SCOTTSDALE, Ariz. — As revenue sharing with college athletes becomes a growing possibility, some bowl leaders are already hoping for a collective bargaining agreement with the players that would help significantly lower the number of postseason opt-outs.

Nick Carparelli, executive director of Bowl Season, told ESPN at the Fiesta Bowl Spring Summit this week that his understanding from speaking with conference commissioners and NCAA president Charlie Baker is that NIL collectives are destined to be brought in-house and there have been discussions about contracts in exchange for NIL payments.

“If you sign a contract and receive compensation, you’re obligated to perform certain duties — in this case, play 12 regular-season games and a bowl game or a bowl game and the playoff,” he said. “That’s logical to expect. It’s the way the rest of us working folks operate.”

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Fiesta Bowl executive director and CEO Erik Moses agreed, adding that he isn’t insensitive to the risks the players and agents might take.

“Think about the industry that we’re in,” Moses told ESPN. “We put on live events. You come to see the talent. If the main talent isn’t there — you go see the Stones and Mick Jagger’s not playing, are you really seeing the Stones? We want the best talent to be involved in those matchups and those games and those events. That’s what people are paying to see.

“Yes, they care about the name on the front of the jersey probably more than the name on the back; that’s the special thing about college sports and college football,” he said. “But you want to see the best guys play, and I think the only way we get to that is through a collective bargaining agreement and employment contracts that require you to play in the postseason if you’re healthy.”

Carparelli said Bowl Season doesn’t officially track the number of opt-outs, but he estimated it has been about eight players per team who choose not to play in their bowl game because of the transfer portal, NFL draft or any other reason.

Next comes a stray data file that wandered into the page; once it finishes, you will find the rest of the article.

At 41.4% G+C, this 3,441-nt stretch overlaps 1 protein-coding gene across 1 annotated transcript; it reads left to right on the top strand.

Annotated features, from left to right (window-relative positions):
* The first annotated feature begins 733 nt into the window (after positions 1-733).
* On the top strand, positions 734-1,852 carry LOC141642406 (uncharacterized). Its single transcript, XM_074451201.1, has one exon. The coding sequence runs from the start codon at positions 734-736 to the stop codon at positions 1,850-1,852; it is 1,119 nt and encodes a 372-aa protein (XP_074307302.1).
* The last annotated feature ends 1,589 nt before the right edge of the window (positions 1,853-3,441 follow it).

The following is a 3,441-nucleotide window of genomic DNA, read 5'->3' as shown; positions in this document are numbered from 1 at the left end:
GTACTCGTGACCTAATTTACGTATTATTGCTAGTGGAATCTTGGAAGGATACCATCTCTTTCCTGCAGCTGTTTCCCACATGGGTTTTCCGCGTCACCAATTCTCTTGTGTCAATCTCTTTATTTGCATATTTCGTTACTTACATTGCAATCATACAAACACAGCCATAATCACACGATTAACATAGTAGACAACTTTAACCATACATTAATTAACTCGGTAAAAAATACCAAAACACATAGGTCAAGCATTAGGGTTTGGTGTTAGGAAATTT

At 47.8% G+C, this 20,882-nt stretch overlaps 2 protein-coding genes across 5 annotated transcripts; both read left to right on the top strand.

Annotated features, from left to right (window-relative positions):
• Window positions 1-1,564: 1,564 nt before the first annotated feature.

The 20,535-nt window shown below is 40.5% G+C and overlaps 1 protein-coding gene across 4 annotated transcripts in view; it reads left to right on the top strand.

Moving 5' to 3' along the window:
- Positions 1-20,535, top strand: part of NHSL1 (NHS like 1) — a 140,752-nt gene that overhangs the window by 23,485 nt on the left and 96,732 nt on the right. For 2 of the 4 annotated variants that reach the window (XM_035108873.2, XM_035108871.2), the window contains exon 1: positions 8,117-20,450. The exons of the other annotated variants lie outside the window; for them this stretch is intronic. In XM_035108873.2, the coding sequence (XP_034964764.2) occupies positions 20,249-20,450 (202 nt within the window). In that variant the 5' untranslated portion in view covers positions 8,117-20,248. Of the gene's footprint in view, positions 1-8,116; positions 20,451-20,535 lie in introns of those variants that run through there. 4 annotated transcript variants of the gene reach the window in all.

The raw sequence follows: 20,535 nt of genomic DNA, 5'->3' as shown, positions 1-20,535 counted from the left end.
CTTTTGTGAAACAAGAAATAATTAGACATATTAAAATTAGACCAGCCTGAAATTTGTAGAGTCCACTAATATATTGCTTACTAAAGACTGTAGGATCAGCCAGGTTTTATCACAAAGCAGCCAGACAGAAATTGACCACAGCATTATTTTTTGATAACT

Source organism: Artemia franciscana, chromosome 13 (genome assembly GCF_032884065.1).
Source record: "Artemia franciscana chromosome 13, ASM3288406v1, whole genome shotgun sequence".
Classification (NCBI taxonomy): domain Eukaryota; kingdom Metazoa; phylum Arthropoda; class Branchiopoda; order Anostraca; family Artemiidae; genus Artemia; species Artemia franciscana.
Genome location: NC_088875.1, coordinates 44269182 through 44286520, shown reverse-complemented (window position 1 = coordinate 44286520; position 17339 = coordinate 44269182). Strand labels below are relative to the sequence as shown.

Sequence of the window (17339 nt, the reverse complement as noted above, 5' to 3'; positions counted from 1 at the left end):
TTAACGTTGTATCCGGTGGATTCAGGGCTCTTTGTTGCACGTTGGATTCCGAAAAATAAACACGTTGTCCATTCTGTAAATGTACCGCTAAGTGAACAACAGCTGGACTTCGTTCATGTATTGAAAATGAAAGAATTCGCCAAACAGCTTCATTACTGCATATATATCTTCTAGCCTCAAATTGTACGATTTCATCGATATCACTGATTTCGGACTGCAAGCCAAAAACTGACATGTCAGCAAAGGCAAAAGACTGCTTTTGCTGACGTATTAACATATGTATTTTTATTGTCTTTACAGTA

Moses said he expects the new 12-team College Football Playoff to help lower the number of opt-outs this fall because more teams will be playing for the national title — not just another postseason win.

“… You want to see the best guys play, and I think the only way we get to that is through a collective bargaining agreement and employment contracts that require you to play in the postseason if you’re healthy.”
Fiesta Bowl executive director and CEO Erik Moses

“You’re not just coming to the Fiesta Bowl to win the Fiesta Bowl and that’s it,” he said. “Now, you’re going to abandon your brothers, your teammates when you have a chance to win the national championship? That’s something those guys remember for the rest of their lives. You’re a part of history at that point.”

Carparelli said the 12-team format won’t require the elimination of any bowls currently in operation, but he noted that if the CFP eventually expands to 14 teams in 2026 and beyond, one might be cut. Bowl Season includes a total of 44 games, including 35 “traditional” bowls, the New Year’s Six bowls, the national title game, the Celebration Bowl and the East-West Shrine Bowl.

“That’ll be interesting to see,” he said. “Certainly, with two extra teams going to the playoff, that may mean one less bowl game involved.”

The Vrbo Fiesta Bowl will host a CFP quarterfinal game this year on Dec. 31 in the debut of the 12-team playoff. For the 2025 season, the Fiesta Bowl will host a semifinal on Jan. 8, 2026.

Moses said he has no reason to believe the New Year’s Six bowls won’t be included in future iterations of the CFP in 2026 and beyond.

“I think that we are at a point right now where we are challenging tradition of this sport in almost every way possible,” he said. “And the tradition of college football and college athletics, in my mind, is a key element to the affinity that people have for the sport, and I think we need to look for commonsense ways to preserve as much of that tradition as we can while also giving ourselves the latitude to innovate. I think the expansion of the playoff is a great innovation. I think the inclusion of the bowls as the kind of the meat of those playoffs is a great compromise between the consistency of tradition, while still innovating, and in my mind, that’s the sweet spot.”